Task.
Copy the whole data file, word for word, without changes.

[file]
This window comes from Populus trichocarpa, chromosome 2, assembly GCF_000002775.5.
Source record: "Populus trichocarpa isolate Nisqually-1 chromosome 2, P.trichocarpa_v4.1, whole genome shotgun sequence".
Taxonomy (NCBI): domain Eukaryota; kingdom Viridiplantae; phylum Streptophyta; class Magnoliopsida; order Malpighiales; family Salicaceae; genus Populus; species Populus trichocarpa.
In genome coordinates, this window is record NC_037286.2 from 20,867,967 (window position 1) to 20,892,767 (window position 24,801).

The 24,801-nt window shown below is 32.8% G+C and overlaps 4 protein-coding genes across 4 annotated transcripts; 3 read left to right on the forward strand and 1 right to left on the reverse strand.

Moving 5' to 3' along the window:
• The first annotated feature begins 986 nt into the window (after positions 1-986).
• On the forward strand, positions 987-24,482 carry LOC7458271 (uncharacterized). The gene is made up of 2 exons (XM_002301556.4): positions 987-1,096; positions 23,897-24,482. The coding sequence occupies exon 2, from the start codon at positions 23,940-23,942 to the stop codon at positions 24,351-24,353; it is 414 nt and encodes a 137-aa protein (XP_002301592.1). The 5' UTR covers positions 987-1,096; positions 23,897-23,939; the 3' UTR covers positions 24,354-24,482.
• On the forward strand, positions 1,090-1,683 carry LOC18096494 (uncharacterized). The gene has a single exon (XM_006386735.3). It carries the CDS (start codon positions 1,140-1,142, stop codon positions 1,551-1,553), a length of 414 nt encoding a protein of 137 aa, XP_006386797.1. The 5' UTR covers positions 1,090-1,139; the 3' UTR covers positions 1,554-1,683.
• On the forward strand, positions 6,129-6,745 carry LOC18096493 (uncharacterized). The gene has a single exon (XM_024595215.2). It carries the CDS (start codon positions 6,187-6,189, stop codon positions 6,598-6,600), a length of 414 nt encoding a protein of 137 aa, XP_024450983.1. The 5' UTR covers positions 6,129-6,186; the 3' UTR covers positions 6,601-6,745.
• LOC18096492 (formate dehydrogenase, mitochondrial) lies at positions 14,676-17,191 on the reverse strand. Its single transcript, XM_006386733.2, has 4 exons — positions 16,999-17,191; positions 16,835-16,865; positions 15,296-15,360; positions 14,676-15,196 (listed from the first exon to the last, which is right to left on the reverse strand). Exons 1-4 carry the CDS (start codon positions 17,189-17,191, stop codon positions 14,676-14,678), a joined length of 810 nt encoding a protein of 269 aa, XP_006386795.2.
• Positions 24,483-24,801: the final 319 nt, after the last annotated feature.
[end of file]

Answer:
This window comes from Populus trichocarpa, chromosome 2, assembly GCF_000002775.5.
Source record: "Populus trichocarpa isolate Nisqually-1 chromosome 2, P.trichocarpa_v4.1, whole genome shotgun sequence".
Taxonomy (NCBI): domain Eukaryota; kingdom Viridiplantae; phylum Streptophyta; class Magnoliopsida; order Malpighiales; family Salicaceae; genus Populus; species Populus trichocarpa.
In genome coordinates, this window is record NC_037286.2 from 20,867,967 (window position 1) to 20,892,767 (window position 24,801).

The 24,801-nt window shown below is 32.8% G+C and overlaps 4 protein-coding genes across 4 annotated transcripts; 3 read left to right on the forward strand and 1 right to left on the reverse strand.

Moving 5' to 3' along the window:
• The first annotated feature begins 986 nt into the window (after positions 1-986).
• On the forward strand, positions 987-24,482 carry LOC7458271 (uncharacterized). The gene is made up of 2 exons (XM_002301556.4): positions 987-1,096; positions 23,897-24,482. The coding sequence occupies exon 2, from the start codon at positions 23,940-23,942 to the stop codon at positions 24,351-24,353; it is 414 nt and encodes a 137-aa protein (XP_002301592.1). The 5' UTR covers positions 987-1,096; positions 23,897-23,939; the 3' UTR covers positions 24,354-24,482.
• On the forward strand, positions 1,090-1,683 carry LOC18096494 (uncharacterized). The gene has a single exon (XM_006386735.3). It carries the CDS (start codon positions 1,140-1,142, stop codon positions 1,551-1,553), a length of 414 nt encoding a protein of 137 aa, XP_006386797.1. The 5' UTR covers positions 1,090-1,139; the 3' UTR covers positions 1,554-1,683.
• On the forward strand, positions 6,129-6,745 carry LOC18096493 (uncharacterized). The gene has a single exon (XM_024595215.2). It carries the CDS (start codon positions 6,187-6,189, stop codon positions 6,598-6,600), a length of 414 nt encoding a protein of 137 aa, XP_024450983.1. The 5' UTR covers positions 6,129-6,186; the 3' UTR covers positions 6,601-6,745.
• LOC18096492 (formate dehydrogenase, mitochondrial) lies at positions 14,676-17,191 on the reverse strand. Its single transcript, XM_006386733.2, has 4 exons — positions 16,999-17,191; positions 16,835-16,865; positions 15,296-15,360; positions 14,676-15,196 (listed from the first exon to the last, which is right to left on the reverse strand). Exons 1-4 carry the CDS (start codon positions 17,189-17,191, stop codon positions 14,676-14,678), a joined length of 810 nt encoding a protein of 269 aa, XP_006386795.2.
• Positions 24,483-24,801: the final 319 nt, after the last annotated feature.